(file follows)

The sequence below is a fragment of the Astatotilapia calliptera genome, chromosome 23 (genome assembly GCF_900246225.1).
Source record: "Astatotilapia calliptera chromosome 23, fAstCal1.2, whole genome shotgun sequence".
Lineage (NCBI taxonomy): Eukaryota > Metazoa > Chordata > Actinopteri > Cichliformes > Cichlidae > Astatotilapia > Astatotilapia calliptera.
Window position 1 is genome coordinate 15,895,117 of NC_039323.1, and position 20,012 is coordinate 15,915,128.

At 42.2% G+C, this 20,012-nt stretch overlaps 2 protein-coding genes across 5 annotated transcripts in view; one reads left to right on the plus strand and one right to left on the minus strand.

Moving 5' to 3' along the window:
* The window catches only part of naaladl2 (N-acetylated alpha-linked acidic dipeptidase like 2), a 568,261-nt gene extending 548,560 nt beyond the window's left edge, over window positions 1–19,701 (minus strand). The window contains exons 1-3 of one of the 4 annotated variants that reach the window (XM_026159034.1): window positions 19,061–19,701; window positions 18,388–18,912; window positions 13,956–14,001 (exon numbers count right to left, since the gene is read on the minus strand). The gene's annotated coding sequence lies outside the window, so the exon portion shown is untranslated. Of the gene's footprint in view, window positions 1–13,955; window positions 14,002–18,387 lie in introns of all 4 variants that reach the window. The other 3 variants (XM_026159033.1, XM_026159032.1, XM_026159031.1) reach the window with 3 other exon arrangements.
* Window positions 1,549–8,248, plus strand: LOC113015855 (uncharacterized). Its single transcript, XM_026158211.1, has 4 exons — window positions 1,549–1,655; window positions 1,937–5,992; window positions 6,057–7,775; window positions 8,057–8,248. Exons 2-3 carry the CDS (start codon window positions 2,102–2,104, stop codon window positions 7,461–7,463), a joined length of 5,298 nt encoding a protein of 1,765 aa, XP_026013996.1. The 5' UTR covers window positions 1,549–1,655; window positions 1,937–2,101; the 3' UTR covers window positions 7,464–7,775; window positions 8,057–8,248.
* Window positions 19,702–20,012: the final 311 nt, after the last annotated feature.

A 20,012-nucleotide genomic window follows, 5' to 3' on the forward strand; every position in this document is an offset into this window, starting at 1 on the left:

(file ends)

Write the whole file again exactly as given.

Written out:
The sequence below is a fragment of the Astatotilapia calliptera genome, chromosome 23 (genome assembly GCF_900246225.1).
Source record: "Astatotilapia calliptera chromosome 23, fAstCal1.2, whole genome shotgun sequence".
Lineage (NCBI taxonomy): Eukaryota > Metazoa > Chordata > Actinopteri > Cichliformes > Cichlidae > Astatotilapia > Astatotilapia calliptera.
Window position 1 is genome coordinate 15,895,117 of NC_039323.1, and position 20,012 is coordinate 15,915,128.

At 42.2% G+C, this 20,012-nt stretch overlaps 2 protein-coding genes across 5 annotated transcripts in view; one reads left to right on the plus strand and one right to left on the minus strand.

Moving 5' to 3' along the window:
* The window catches only part of naaladl2 (N-acetylated alpha-linked acidic dipeptidase like 2), a 568,261-nt gene extending 548,560 nt beyond the window's left edge, over window positions 1–19,701 (minus strand). The window contains exons 1-3 of one of the 4 annotated variants that reach the window (XM_026159034.1): window positions 19,061–19,701; window positions 18,388–18,912; window positions 13,956–14,001 (exon numbers count right to left, since the gene is read on the minus strand). The gene's annotated coding sequence lies outside the window, so the exon portion shown is untranslated. Of the gene's footprint in view, window positions 1–13,955; window positions 14,002–18,387 lie in introns of all 4 variants that reach the window. The other 3 variants (XM_026159033.1, XM_026159032.1, XM_026159031.1) reach the window with 3 other exon arrangements.
* Window positions 1,549–8,248, plus strand: LOC113015855 (uncharacterized). Its single transcript, XM_026158211.1, has 4 exons — window positions 1,549–1,655; window positions 1,937–5,992; window positions 6,057–7,775; window positions 8,057–8,248. Exons 2-3 carry the CDS (start codon window positions 2,102–2,104, stop codon window positions 7,461–7,463), a joined length of 5,298 nt encoding a protein of 1,765 aa, XP_026013996.1. The 5' UTR covers window positions 1,549–1,655; window positions 1,937–2,101; the 3' UTR covers window positions 7,464–7,775; window positions 8,057–8,248.
* Window positions 19,702–20,012: the final 311 nt, after the last annotated feature.

A 20,012-nucleotide genomic window follows, 5' to 3' on the forward strand; every position in this document is an offset into this window, starting at 1 on the left: